Gilbert M. Joseph and Jurgen Buchenau, Mexico's Once and Future Revolution, Social Upheaval and the Challenge of  Rule since the Late Nineteenth Century, Chapter Two, Porfirian Modernization and its Costs.

    Telegrams, Multiculturalism: Are We Celebrating or Appropriating? (Guest Post by Dr. Jennifer Koshatka Seman)

    David Dorado Romo, Ringside Seat to a Revolution: An Underground Cultural History of El Paso and Juarez, 1893-1923,

    Nicole M. Guidotti-Hernández, Unspeakable Violence: Remapping U.S. and Mexican National Imaginaries

    Paul Vanderwood, The Power of God Against the Guns of Government: Religious Upheaval in Mexico at the Turn of the Nineteenth Century 



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    • 1 hr
    Peru's Problem with Pishtacos

    Peru's Problem with Pishtacos

    There is a peculiar phantom rumored to haunt the rural roads of the South American Andes. The pishtaco takes the form of a tall, well-dressed white man who steals the fat from the bodies of the region's indigenous inhabitants. We explore how this monster was born out of the horrors of colonization and how it recreates itself throughout the history of Peru as the personification of oppression.

    Sources:
    Mary Weismantel, Cholas and Pishtacos: Stories of Race and Sex in the Andes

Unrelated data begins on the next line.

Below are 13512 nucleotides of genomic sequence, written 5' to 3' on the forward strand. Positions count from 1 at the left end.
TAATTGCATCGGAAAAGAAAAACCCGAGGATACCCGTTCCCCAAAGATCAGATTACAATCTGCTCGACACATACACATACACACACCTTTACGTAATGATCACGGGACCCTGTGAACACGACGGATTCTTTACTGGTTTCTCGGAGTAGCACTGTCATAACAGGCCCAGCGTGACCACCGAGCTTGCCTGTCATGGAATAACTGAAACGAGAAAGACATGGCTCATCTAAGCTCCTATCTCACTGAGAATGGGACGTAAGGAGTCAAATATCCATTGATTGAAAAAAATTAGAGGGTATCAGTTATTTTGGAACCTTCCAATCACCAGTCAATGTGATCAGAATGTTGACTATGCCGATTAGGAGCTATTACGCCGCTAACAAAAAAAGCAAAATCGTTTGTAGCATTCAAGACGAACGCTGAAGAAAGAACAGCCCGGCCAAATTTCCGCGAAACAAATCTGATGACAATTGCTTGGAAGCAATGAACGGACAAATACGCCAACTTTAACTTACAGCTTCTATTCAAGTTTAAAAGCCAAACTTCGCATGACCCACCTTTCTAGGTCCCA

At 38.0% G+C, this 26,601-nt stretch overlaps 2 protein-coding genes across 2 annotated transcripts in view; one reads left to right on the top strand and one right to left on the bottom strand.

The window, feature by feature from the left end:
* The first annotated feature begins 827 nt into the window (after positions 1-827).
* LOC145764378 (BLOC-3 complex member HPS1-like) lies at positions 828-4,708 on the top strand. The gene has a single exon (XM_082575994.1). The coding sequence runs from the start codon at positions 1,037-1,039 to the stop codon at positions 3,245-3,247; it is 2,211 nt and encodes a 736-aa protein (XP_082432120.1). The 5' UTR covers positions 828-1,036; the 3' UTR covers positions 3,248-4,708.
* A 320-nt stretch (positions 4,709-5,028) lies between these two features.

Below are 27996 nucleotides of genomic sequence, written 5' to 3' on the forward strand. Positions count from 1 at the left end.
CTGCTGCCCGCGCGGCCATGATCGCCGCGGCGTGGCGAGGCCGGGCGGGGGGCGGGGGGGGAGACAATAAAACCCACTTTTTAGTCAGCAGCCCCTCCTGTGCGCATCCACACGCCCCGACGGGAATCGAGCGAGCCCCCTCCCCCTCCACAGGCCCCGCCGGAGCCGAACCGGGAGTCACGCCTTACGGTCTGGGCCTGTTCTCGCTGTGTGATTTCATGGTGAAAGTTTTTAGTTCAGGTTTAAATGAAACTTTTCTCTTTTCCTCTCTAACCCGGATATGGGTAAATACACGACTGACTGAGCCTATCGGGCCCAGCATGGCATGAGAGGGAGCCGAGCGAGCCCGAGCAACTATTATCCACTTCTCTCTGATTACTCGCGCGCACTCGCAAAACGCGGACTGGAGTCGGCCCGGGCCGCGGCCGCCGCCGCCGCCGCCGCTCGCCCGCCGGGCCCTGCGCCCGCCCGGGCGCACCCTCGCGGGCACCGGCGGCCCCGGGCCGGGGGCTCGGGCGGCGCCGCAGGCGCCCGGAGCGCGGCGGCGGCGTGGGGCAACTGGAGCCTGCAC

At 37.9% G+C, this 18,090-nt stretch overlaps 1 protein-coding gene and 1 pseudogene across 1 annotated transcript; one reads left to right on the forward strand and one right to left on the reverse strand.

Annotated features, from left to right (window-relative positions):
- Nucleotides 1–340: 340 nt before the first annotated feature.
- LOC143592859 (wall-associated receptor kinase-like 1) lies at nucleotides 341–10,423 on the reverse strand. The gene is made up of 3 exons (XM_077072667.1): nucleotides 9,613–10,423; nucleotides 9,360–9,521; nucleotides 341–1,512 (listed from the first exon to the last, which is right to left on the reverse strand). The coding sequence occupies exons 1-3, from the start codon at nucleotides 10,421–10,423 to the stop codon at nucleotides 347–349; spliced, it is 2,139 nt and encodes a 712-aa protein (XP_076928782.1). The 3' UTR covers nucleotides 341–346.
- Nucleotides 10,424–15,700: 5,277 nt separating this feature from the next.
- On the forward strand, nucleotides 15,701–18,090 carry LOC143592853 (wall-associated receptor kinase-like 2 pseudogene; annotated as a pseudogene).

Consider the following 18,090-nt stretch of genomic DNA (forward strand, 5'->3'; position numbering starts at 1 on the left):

Ernesto Vasquex Del Aguila, Pishtacos: Human Fat Murderers, Structural Inequalities and Resistances in Peru
    Anthony Oliver-Smith, The Pishtaco: Institutionalized Fear in Highland Peru
    Peter Gose, Sacrifice and the Commodity Form in the Andes 
    The Guardian: Gang 'killed victims to extract their fat'

    Time,  Peru's Fat-Stealing Gang: Crime or Cover-Up?

    Democracy Now: Peruvian Police Accused of Massacring Indigenous Protesters in Amazon Jungle






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    • 44 min

Customer Reviews

5.0 out of 5
14 Ratings

14 Ratings

Me.rnh ,

My fav

This podcast blows my mind episode. A must listen

madcatz5891 ,

👍🏼💀💀👍🏼

Love the content keep it weird and macabre.

Starrell Deinberg ,

Sufficiently weird

Did ghosts help the suffragette movement? Is Bigfoot racist? Why have I never seen the chupacabra and Subcomandante Marcos in the same room at the same time?

This exploration on the confluence is leftist politics and the paranormal is the podcast I never knew I needed